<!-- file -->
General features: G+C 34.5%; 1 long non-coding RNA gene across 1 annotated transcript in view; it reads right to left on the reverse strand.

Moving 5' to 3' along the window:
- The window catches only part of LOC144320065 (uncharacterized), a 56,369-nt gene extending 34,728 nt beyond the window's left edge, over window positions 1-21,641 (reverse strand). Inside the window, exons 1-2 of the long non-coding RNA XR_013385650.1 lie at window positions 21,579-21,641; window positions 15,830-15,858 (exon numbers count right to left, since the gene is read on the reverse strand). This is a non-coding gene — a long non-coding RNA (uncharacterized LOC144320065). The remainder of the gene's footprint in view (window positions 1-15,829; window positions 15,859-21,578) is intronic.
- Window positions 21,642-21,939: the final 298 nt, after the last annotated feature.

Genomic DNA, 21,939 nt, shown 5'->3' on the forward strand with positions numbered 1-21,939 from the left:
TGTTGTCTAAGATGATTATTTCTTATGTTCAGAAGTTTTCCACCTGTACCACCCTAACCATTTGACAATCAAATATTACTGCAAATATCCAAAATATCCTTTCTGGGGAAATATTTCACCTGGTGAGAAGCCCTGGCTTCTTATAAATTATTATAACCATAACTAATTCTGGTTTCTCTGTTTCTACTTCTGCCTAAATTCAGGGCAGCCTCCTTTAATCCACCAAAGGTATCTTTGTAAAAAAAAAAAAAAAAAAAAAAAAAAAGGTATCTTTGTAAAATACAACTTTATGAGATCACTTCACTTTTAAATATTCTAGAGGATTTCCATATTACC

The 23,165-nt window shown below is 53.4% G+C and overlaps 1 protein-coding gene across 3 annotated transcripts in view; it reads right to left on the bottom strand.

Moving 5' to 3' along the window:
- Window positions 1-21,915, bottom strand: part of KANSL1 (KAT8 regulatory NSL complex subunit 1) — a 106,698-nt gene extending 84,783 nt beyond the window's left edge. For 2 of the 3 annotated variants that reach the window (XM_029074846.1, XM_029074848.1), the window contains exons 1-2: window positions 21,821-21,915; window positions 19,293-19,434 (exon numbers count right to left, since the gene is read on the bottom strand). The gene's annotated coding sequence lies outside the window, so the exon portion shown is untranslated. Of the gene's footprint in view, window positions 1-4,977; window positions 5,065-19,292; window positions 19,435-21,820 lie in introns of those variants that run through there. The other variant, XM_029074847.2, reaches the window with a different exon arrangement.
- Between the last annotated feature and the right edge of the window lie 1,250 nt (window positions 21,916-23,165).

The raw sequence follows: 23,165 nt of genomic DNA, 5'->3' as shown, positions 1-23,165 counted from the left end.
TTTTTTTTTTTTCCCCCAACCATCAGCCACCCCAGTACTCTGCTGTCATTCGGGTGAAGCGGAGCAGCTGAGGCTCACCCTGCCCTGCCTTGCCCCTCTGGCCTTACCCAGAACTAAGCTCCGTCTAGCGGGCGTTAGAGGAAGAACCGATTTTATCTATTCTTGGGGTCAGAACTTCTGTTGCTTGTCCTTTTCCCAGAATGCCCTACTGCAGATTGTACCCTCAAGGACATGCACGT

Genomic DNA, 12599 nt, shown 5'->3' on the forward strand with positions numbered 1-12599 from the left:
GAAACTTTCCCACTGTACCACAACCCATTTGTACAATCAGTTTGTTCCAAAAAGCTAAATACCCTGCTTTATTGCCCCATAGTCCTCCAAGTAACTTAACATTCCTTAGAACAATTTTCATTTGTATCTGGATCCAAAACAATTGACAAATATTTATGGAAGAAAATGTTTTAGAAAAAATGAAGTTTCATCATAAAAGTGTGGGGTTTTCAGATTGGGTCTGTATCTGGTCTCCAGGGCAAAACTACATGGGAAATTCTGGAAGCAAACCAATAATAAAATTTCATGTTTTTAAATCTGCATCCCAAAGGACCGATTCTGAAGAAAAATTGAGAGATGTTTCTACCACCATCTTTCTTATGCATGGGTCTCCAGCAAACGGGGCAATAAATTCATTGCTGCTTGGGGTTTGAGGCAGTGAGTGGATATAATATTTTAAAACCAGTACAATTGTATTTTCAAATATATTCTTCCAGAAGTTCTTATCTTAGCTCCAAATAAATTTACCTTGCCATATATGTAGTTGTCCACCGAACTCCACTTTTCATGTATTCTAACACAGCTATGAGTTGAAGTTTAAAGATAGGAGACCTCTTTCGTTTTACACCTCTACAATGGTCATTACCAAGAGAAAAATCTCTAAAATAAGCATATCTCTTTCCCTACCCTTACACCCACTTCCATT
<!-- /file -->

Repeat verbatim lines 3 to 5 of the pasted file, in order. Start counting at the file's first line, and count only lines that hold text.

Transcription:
- The window catches only part of LOC144320065 (uncharacterized), a 56,369-nt gene extending 34,728 nt beyond the window's left edge, over window positions 1-21,641 (reverse strand). Inside the window, exons 1-2 of the long non-coding RNA XR_013385650.1 lie at window positions 21,579-21,641; window positions 15,830-15,858 (exon numbers count right to left, since the gene is read on the reverse strand). This is a non-coding gene — a long non-coding RNA (uncharacterized LOC144320065). The remainder of the gene's footprint in view (window positions 1-15,829; window positions 15,859-21,578) is intronic.
- Window positions 21,642-21,939: the final 298 nt, after the last annotated feature.

Genomic DNA, 21,939 nt, shown 5'->3' on the forward strand with positions numbered 1-21,939 from the left: